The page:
Archive for March, 2013

From Tree, to Timbers, to Fine Furniture

Have a seat and I’ll tell you a story.

Have A Seat

Have A Seat Walnut Bench By Greg Wood

A customer of mine had a tree which needed to be removed from their yard.  It was a Walnut tree, approximately 24 inches in diameter.  The tree was cut down, sawed in to 2.5 inch thick timber slabs, and then air-dried for three years until the moisture level was below ten percent.

Walnut Lumber Slabs

Walnut Lumber Slabs

The customer called me, with ideas of some furniture they would like to have built from their lumber.  They wanted a bench, two end tables, a desk and a head-board.

Bench design

Bench design

I drew up design plans to represent the client’s personal tastes and desires while simultaneously planning how to best utilize the slabs .  After the plans were finalized, I use chalk to layout the lumber with respect to the grain figure.

Slabs with chalked layout

Slabs with chalked layout

Timber slab plan for bench back

Timber slab plan for bench back

Time to execute the plan.

The very beginning

The very beginning

The beginning stages of the bench and the tables.

Boards glued up for table tops

Boards glued up for table tops

Boards cut in to shape

Boards cut in to shape

All clamped up

All clamped up

And viola, two end tables built from a tree in the yard,

and a bench with contour shaped back.

Walnut bench with contour shaping on the back

Walnut bench with contour shaping on the back

Now on to the desk and head-board.  From tree to timbers to fine furniture.

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The Groundhog Was So Wrong

Spring officially arrived this week, just as Minnesotans were bundling up in their winter coats to brave the near-zero temperatures once again.  This has been the coldest start to spring since 1965.

It was 1971 since the last time that Minnesota had this much snow on the ground so late in the winter.

White Spruce covered with snow

White Spruce covered with snow

I can barely remember what lies just beneath this same snow ~

Echinacea 'Now Cheesier'

Echinacea ‘Now Cheesier’

Perennials; our reward for patience.

Echinacea 'Tomato Soup'

Echinacea ‘Tomato Soup’

“A man who is a master of patience is master of everything else.” ~ George Savile

Gaillardia 'Blanket Flower'

Gaillardia ‘Blanket Flower’

Welcome spring 2013!  You are so worth the wait!

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Planning A Labyrinth Vegetable Garden

Labyrinths

Labyrinths have been used by cultures throughout history, but modern labyrinths are built to help people relieve stress by creating a space to meditate. A labyrinth is not a maze even though the two terms are often used interchangeably.  A maze has multiple paths, entrances, exits, and dead ends. In contrast, a labyrinth has one entrance and exit, and a single path that leads to the center.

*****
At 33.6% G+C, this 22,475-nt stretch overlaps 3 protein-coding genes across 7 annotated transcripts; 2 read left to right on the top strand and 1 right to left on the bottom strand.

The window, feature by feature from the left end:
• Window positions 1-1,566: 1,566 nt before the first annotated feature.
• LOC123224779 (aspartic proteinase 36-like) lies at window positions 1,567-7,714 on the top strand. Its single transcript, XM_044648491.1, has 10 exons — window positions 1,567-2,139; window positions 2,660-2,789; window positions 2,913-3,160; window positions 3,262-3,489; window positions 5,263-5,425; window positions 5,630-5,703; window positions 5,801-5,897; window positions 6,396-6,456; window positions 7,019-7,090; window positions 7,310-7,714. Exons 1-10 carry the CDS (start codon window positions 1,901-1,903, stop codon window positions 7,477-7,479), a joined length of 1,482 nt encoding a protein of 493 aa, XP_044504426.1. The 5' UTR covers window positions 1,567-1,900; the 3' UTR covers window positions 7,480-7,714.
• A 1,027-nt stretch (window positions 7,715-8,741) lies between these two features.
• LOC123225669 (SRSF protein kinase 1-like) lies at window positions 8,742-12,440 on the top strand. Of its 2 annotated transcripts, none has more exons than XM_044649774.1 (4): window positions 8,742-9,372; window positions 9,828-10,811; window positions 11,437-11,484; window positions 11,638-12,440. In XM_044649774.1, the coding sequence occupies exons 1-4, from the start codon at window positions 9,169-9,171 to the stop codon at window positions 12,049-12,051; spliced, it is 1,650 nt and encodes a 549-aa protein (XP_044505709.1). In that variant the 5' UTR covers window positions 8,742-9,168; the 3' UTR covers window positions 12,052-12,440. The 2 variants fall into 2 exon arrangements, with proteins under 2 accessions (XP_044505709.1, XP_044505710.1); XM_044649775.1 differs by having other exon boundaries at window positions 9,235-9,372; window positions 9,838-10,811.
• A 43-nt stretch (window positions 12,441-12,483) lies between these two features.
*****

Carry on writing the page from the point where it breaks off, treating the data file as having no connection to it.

Labyrinth at Wychwood

Labyrinth at Wychwood (Photo credit: brewbooks)

The goal of the labyrinth is that you lose yourself in the moment and enjoy the journey of the path, relieving stress and enjoying the space.

We have chosen a circular labyrinth shape. A round garden can be a visually pleasing alternative to the traditional rectangular garden. A circular garden can be pleasing to the eye, and also functional and easy to maintain. A circular garden plot doesn’t necessarily use less land, but it can make it easier to reach the  vegetables to tend to them.  Create walkways that are two feet wide to give you room to move and work, and dig vegetable beds no wider than four feet to assure that you will be able to tend the garden as necessary.

Triple spiral labyrinth

Triple spiral labyrinth (Photo credit: Wikipedia)

Planning

There are endless possibilities for designing your garden.  We chose a spiral design.  The spiral garden creates a labyrinth where vegetable beds encircle the garden paths so as you walk, there are vegetables on either side of you. Planting knee-high vegetables within the spiral allow you to see the spiral shape from a standing position which adds to the beauty of the garden.

Our garden is 25′ X 20′ plot.  We use the herbs and vegetables for our Bed and Breakfast/Guest House meals as well as for our personal cooking.  Since we run a Guest House, we want our garden to be a place that is inviting to our guests, and  a comfortable place for them to enter and pleasing to look at from a distance.

Labyrinth Vegetable Garden Plan

Labyrinth Vegetable Garden Plan

Plants

We have chosen six different plants, based upon what we typically use for cooking.  We cook with tomatoes, peppers, onions, lettuce and basil.  We will also plant one vine type plant, a pole bean plant, to be placed in the middle of the circle as a focal point.  The vine will be supported by a trellis or obelisk.

We’re excited and can’t wait to start planting!  We just need to melt this 23″ of snow first…

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